The Easy Way Out
HIGH Taking out an entire encampment of privateers at close range without being detected.
LOW The final mission in the "Buck" sideplot is just gross.
WTF Can I please face one major boss I don't kill in an apparent hallucination?
Most people have difficulty telling skinned animals apart. Oh, the general body plan and size can give some hints, but it's extremely difficult to tell a cat from a dog from an opossum once the fur and ears and other distinguishing characteristics have been stripped away. The anonymity of exposed flesh and the loss of identity is in many ways just as disturbing as the permanent stare of lidless eyes. A skinned animal is a freakish and unsettling sight, not that you would know this from playing Far Cry 3.
The player, via protagonist Jason Brody, will almost certainly "skin" dozens of animals through the length of Far Cry 3, yanking the epidermis off a menagerie that ranges from rabid dogs to sharks to cassowaries. The game presents this process as a plunging knife, a shapeless fold of tissue being shoved into a bag, and a muttered curse. Then Brody moves on, leaving behind a corpse that's notably intact. It's as if the game has mussed the player's hair, reassured him the animals are only sleeping, and sent him on to play some more.
"Play" is what Far Cry 3 is best at, and indeed is phenomenal at. It has a great variety of smooth-handling guns, plenty of ammo to let the player use them effectively, and a fair share of explosive, flame, and short-range options for tactical variety. The game's stealth system is both functional and reasonably transparent, and the game's enemy tagging functionality turns the minimap into a tool of death almost as powerful as any weapon. The game's world is a vast playground of mountains, jungles, rivers, and caves, with an array of vehicles well-suited to each one. If it wanted to be a joyride of free-form violence, Far Cry 3 could be the best of them, despite its limply-scripted main plot and unlikable protagonist.
That's not what its creators want, though. Its lead writer, Jonathan Yohalem, has been especially outspoken about his intention for the game to make players examine its protagonist and its story elements. To hear him tell it, players are supposed to react to its white savior and magic negro tropes by questioning them, not embracing them.
Viewed this way, Far Cry 3 is an unmitigated failure. It wants to be a game of probing questions and hard choices, but it's ultimately just a game of easy answers. Like the weapons you're carrying? Easy! There's tons of ammo laying around; you'll never need to swap. Want a better gun than the one you're carrying? Easy! Just climb this tower and you'll get a whole array of new ones for free. Friend being abused by a homosexual rapist? Easy! Just stab the guy in a QTE and the whole thing goes away, never to be mentioned again. Need a bigger holster to carry more guns? Easy! Just skin these few animals and you won't even need to look at the gross result of what you're doing.
Far Cry 3 wants to make the player question its world, but it almost never seizes any opportunity to unsettle him until the very end. The easy answer is always available. If the player wants to kill a guy, he will. If he makes a plan of attack, it almost always works. Far Cry 3 never attacks the player, never tries to undercut his sense of confidence, even to the extent of forcing him to improvise by picking up a new weapon now and then. Rather, Far Cry 3 relentlessly teaches the player that he is the ultimate power in its universe, only slipping when the ham-handed developers force Jason to behave idiotically in scripted scenarios.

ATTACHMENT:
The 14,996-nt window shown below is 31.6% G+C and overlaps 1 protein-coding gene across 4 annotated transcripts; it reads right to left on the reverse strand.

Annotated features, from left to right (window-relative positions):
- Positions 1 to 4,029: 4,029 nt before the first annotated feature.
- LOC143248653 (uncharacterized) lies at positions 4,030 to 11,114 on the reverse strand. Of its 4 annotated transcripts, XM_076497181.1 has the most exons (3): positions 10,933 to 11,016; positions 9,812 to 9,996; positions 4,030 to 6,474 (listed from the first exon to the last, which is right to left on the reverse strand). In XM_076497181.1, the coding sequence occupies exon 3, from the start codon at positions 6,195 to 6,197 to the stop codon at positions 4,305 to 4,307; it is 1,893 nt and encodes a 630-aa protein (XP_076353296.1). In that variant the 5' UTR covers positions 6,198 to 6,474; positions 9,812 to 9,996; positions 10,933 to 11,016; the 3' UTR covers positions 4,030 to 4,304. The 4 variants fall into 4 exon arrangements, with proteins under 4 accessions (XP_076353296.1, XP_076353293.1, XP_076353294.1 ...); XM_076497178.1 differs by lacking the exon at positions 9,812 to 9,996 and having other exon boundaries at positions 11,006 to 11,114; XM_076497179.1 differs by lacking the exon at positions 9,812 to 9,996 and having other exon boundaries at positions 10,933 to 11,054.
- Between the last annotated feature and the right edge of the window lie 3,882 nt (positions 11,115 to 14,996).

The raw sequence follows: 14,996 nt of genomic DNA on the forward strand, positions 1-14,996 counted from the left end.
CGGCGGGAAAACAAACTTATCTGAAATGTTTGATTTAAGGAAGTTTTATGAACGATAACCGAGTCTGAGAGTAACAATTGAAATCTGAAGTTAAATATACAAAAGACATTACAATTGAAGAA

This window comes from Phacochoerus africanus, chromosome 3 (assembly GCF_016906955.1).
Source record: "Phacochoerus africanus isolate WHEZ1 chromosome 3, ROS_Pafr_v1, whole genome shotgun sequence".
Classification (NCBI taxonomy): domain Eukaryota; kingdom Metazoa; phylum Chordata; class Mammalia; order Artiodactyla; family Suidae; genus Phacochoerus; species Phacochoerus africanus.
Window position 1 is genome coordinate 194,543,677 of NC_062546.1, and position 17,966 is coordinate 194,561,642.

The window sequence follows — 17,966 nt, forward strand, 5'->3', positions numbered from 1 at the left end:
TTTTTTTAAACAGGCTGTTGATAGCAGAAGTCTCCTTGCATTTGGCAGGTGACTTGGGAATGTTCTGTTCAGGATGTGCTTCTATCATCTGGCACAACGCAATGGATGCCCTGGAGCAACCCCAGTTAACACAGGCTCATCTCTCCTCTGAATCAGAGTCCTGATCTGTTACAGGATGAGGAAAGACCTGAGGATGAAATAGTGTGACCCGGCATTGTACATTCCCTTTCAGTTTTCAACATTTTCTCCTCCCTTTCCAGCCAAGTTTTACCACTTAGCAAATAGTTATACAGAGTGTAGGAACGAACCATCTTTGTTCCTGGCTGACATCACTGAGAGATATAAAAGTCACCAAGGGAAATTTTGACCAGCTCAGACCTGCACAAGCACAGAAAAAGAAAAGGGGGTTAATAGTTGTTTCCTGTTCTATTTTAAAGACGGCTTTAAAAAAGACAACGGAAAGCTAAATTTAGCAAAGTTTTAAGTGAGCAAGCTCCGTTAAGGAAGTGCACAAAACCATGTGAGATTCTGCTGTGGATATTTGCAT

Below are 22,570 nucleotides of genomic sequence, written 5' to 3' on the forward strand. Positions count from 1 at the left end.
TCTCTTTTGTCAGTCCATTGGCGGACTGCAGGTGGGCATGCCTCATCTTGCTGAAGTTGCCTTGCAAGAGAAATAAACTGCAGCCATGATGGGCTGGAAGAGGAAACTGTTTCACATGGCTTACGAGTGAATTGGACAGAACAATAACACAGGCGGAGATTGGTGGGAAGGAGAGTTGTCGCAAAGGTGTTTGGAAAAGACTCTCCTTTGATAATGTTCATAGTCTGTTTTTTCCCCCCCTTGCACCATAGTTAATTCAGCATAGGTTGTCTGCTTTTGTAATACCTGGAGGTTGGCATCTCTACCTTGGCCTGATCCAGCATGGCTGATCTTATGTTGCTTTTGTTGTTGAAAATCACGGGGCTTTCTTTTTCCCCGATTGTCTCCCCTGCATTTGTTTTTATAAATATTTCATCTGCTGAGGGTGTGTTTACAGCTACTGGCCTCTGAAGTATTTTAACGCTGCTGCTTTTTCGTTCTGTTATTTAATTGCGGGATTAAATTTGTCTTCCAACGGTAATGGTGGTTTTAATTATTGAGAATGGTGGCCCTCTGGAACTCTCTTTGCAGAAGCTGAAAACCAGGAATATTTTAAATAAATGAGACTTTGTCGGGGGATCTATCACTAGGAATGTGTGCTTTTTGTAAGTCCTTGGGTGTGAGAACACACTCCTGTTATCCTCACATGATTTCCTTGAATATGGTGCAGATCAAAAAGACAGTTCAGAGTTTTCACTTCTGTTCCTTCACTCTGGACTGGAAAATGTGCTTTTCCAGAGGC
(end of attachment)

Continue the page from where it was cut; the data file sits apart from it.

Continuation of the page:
The game tries to make itself meaty, but doesn't work for it. It quotes Lewis Carroll's books, trying to appropriate their symbols via reference, without creating any itself. It tries to make Jason's withdrawal from his friends seem troubling, but since it doesn't do any of the work to establish those relationships in the first place, that never works.
At one point Jason tortures his brother, an individual the player has quite possibly never seen before that moment. Afterwards, Jason asks "What have I become?", in one of the game's many moments of transparently claiming that it has something important to say. The player, however, has no context to ask that question; the game has given him neither the relationships, nor the history, nor the tools to do anything with the moment.
Far Cry 3 could have been what it wanted to be. All the necessary elements were on hand. Alas, it shies away from almost every moment where it could make the player question what he's doing, and doesn't earn the few opportunities it does seize. Everywhere, it is hamstrung by the apparent unwillingness of its creators to recognize that if a game is to mean something then that meaning must live in the design of the systems, not just in a few lines of dialogue or a couple of quotes from Through the Looking Glass. Its creators shirked the hard work.
Far Cry 3 is tremendously fun and may well stand as one of the all-time great joyrides, but it can never be as intelligent, as searching, or as moving as it wants to be, because it took the easy way. Rating: 7 out of 10
Disclosures: This game was obtained via retail download and reviewed on a home-built PC running Windows 7, equipped with an untweaked Intel i7 processor, 8 GB RAM, and a single Radeon 6800 HD-series graphics card. Approximately 60 hours of play was devoted to single-player modes (completed 2 times) and 0 hours of play in multiplayer modes. This review only covers single-player.
Currently Sparky works as a scientist in Rhode Island, and works gaming in between experiments and literature reviews. As a writer, he hopes to develop a critical voice that contributes to a more sophisticated and interesting culture of discourse about games. He is still waiting for a console port of Betrayal at Krondor.